Minnesota Native American Tribe Will Begin Selling Recreational Cannabis on August 1

Minnesota Native American Tribe Will Begin Selling Recreational Cannabis on August 1

The Red Lake Nation could become the first entity to open an adult-use marijuana dispensary in the state.

The competitive push to gain market share in the newly legalized Minnesota recreational cannabis market has begun. As first reported by Marijuana Moment, the Red Lake Nation’s tribal council voted this past Tuesday to legalize adult-use marijuana and start selling it to both tribal and non-tribal members on August 1.

Minnesota’s freshly signed measure legalizing marijuana will allow citizens of the North Star state to possess cannabis by that same August 1 date legally. However, because the state still needs time to create and implement a dispensary licensing system, retail locations are not anticipated to open for another 12 to 18 months. This move by the Nation’s council will enable the tribe to open and operate the first retail cannabis dispensary in Minnesota, where the projected market should top $1.5 billion over the next five to ten years.

Additionally, because the tribe already grows and dispenses medical marijuana on the reservation (legalized through a 2020 referendum), the Red Lake Nation is perfectly positioned to open its own tribal-run dispensary. According to Red Lake Nation tribal secretary Sam Strong, NativeCare, the tribe’s medical marijuana provider, will begin selling adult-use cannabis in limited amounts to Minnesotans 21 and older beginning on August 1.

Along with the clear economic benefits, Strong also elaborated on a more pressing reason why the council chose to legalize recreational marijuana on the reservation at this time. In an attempt to help battle the devastating opioid epidemic plaguing the Nation, Strong and other tribal leaders hope that legalizing adult-use cannabis will offer therapeutic alternatives for those struggling with addiction. Likewise, a share of the revenue generated by the sale of recreational marijuana will also go to fund substance abuse prevention.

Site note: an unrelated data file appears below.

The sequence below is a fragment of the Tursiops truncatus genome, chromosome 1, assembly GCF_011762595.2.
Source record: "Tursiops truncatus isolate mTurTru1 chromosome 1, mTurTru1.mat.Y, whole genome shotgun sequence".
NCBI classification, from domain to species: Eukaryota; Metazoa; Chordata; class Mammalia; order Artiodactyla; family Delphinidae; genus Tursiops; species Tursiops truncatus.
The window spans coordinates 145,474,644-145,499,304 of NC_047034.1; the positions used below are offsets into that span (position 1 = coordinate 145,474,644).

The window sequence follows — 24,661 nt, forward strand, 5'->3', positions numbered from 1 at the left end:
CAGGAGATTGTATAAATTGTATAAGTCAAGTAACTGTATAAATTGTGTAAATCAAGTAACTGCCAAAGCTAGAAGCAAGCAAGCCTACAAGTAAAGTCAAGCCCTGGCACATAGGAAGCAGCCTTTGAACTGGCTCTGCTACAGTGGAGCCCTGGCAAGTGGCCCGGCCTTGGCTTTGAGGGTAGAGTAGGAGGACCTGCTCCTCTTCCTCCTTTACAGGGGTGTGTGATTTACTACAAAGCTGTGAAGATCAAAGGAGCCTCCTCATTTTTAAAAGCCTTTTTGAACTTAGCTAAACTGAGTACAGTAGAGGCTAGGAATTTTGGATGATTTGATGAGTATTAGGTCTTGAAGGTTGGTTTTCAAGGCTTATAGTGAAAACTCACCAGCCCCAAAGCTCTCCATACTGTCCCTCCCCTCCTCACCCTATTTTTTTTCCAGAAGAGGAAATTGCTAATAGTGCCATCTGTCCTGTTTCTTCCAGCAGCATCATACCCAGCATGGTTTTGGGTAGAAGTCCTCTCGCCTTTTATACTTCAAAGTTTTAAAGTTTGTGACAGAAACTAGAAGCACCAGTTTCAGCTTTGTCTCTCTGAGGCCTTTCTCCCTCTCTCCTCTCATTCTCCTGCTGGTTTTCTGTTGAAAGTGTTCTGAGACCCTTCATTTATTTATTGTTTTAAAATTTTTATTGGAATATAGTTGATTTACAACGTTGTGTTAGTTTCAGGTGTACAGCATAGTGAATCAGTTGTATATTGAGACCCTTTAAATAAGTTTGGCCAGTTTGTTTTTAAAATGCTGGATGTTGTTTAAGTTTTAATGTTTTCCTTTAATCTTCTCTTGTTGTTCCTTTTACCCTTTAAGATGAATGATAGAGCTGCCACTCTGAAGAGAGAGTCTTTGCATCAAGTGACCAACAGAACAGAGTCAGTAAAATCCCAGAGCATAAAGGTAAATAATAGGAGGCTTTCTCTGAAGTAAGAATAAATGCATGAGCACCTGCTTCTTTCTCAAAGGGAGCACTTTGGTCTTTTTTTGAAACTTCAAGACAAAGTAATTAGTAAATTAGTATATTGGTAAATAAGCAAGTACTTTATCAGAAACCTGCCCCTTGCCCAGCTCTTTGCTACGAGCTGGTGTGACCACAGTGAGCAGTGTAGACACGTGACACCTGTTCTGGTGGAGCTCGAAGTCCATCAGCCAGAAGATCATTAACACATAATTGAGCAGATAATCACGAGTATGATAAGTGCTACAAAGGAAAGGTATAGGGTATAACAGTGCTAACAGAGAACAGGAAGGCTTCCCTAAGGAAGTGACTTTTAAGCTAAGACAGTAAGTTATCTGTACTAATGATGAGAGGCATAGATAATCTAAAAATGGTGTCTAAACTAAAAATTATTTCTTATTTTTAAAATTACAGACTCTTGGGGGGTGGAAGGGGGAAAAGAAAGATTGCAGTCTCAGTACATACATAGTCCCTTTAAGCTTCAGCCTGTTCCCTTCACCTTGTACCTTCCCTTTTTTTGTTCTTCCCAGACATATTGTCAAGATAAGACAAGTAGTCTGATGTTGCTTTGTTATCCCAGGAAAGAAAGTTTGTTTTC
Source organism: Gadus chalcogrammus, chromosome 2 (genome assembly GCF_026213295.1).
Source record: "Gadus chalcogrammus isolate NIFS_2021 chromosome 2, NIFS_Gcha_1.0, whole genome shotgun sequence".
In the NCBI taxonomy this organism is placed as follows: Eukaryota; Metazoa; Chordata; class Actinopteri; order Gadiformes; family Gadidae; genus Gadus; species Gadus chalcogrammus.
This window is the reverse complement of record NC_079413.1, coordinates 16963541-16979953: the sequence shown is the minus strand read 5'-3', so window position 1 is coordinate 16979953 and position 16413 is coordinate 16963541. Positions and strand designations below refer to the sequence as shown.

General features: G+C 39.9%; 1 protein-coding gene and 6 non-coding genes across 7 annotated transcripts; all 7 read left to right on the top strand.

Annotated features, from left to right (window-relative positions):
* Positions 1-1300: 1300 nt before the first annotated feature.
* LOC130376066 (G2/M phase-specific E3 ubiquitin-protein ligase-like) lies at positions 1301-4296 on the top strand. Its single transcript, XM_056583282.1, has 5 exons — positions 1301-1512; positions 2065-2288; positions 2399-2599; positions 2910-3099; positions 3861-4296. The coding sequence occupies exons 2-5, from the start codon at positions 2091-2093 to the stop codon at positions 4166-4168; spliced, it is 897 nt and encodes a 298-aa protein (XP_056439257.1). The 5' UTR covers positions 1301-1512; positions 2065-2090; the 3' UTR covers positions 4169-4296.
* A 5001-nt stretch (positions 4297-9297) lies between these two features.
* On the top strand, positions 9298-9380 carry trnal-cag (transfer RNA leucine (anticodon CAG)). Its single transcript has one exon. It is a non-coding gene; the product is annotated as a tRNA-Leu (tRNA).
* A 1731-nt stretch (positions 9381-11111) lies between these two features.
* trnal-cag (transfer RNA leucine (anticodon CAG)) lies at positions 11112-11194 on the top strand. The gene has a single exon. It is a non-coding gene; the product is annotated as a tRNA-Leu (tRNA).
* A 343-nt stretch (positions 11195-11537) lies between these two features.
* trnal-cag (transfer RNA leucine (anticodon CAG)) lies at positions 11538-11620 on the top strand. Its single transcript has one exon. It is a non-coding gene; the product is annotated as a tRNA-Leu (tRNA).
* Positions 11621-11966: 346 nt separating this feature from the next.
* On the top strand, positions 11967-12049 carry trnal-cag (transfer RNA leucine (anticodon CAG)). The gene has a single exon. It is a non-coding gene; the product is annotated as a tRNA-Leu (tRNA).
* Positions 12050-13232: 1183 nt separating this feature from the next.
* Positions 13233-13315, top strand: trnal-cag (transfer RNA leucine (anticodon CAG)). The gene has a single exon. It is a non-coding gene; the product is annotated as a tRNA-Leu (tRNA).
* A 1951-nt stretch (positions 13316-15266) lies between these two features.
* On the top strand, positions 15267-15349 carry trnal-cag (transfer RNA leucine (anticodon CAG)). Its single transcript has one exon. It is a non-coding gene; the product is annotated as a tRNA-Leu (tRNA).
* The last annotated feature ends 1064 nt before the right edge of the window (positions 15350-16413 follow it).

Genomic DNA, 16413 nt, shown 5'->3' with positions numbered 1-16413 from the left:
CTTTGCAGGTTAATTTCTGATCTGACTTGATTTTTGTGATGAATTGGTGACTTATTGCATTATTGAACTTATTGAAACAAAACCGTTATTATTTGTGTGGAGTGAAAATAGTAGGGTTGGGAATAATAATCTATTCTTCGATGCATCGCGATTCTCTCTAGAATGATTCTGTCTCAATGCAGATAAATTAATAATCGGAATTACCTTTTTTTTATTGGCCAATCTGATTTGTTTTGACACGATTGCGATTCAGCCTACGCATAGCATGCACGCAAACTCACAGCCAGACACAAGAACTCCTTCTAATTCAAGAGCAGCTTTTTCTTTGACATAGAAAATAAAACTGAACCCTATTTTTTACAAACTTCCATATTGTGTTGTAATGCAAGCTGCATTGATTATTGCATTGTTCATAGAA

“We see this as a resource not only to reduce harm but to also bring in resources to help our people recover,” Strong said.

"We see this as a resource not only to reduce harm but to also bring in resources to help our people recover.”

- Red Lake Nation tribal secretary Sam Strong

However, even though Red Lake will have a decided market advantage by opening the first retail cannabis store in the state, it will not exactly be a convenient trek for most potential consumers in Minnesota. The reservation is three hours from Moorhead and Duluth and over four hours from the Twin Cities of Minneapolis and St. Paul.

To help mitigate the journey for many customers, the tribe is mulling over the idea of opening locations on tribal land near Thief River Falls and Warroad. In addition, through agreements negotiated with Gov. Tim Walz (DFL) and his administration, Red Lake will be allowed to open and operate dispensaries off the reservation.

Strong concluded his comments by adding that the medical marijuana cultivated and dispensed by the tribe consistently meets the highest quality standards and contains no harmful contaminants. He also stated that the tribe will release more informational details for consumers before the end of July.

One interesting and telling detail of the council’s decision to authorize the sale of recreational marijuana is the fact that alcohol remains prohibited within the borders of the Red Lake Nation reservation. For a plant that has been so maligned and portrayed as a dangerous narcotic, primarily by Big Alcohol interests over the past 100 years, it is quite beautifully ironic that the indigenous peoples of Minnesota see such value in the power of cannabis contrasted against the dark and terrible effects wrought on them by the appropriately named “fire water.”